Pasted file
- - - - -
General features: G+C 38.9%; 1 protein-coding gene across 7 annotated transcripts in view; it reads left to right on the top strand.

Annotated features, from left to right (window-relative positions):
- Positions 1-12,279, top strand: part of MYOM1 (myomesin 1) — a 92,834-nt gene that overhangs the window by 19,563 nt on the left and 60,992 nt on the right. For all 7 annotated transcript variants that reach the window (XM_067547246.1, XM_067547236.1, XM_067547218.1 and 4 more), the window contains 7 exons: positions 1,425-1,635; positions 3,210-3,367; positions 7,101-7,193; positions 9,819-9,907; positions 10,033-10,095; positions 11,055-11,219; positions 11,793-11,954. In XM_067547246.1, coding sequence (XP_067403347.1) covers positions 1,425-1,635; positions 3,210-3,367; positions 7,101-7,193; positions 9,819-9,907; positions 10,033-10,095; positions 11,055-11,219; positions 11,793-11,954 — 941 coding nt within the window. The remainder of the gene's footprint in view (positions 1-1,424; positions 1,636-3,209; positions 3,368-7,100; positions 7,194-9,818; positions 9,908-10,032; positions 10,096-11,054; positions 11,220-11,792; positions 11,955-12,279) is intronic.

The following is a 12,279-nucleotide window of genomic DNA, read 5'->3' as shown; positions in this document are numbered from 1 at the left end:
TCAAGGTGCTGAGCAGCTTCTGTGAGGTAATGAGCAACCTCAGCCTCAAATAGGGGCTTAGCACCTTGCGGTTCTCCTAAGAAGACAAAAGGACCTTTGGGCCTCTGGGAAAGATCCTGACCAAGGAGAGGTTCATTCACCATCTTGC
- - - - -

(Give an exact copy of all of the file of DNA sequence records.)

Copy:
General features: G+C 38.9%; 1 protein-coding gene across 7 annotated transcripts in view; it reads left to right on the top strand.

Annotated features, from left to right (window-relative positions):
- Positions 1-12,279, top strand: part of MYOM1 (myomesin 1) — a 92,834-nt gene that overhangs the window by 19,563 nt on the left and 60,992 nt on the right. For all 7 annotated transcript variants that reach the window (XM_067547246.1, XM_067547236.1, XM_067547218.1 and 4 more), the window contains 7 exons: positions 1,425-1,635; positions 3,210-3,367; positions 7,101-7,193; positions 9,819-9,907; positions 10,033-10,095; positions 11,055-11,219; positions 11,793-11,954. In XM_067547246.1, coding sequence (XP_067403347.1) covers positions 1,425-1,635; positions 3,210-3,367; positions 7,101-7,193; positions 9,819-9,907; positions 10,033-10,095; positions 11,055-11,219; positions 11,793-11,954 — 941 coding nt within the window. The remainder of the gene's footprint in view (positions 1-1,424; positions 1,636-3,209; positions 3,368-7,100; positions 7,194-9,818; positions 9,908-10,032; positions 10,096-11,054; positions 11,220-11,792; positions 11,955-12,279) is intronic.

The following is a 12,279-nucleotide window of genomic DNA, read 5'->3' as shown; positions in this document are numbered from 1 at the left end:
TCAAGGTGCTGAGCAGCTTCTGTGAGGTAATGAGCAACCTCAGCCTCAAATAGGGGCTTAGCACCTTGCGGTTCTCCTAAGAAGACAAAAGGACCTTTGGGCCTCTGGGAAAGATCCTGACCAAGGAGAGGTTCATTCACCATCTTGC